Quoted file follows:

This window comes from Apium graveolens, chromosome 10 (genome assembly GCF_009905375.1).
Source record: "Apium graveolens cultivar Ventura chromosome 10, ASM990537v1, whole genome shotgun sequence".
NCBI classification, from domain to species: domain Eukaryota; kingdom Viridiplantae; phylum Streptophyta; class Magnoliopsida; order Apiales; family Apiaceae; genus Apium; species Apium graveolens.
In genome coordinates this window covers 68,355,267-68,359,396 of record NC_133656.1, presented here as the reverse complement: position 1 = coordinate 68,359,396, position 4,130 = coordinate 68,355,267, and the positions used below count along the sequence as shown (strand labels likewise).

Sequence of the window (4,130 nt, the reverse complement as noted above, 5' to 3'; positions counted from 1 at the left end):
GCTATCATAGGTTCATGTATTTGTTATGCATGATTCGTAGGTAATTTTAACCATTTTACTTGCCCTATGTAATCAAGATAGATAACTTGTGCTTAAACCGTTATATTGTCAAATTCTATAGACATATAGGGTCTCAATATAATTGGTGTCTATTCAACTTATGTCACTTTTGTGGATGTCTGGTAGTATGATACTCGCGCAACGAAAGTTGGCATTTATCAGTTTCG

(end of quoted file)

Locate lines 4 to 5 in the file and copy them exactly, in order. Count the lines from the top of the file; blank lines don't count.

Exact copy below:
In genome coordinates this window covers 68,355,267-68,359,396 of record NC_133656.1, presented here as the reverse complement: position 1 = coordinate 68,359,396, position 4,130 = coordinate 68,355,267, and the positions used below count along the sequence as shown (strand labels likewise).

Sequence of the window (4,130 nt, the reverse complement as noted above, 5' to 3'; positions counted from 1 at the left end):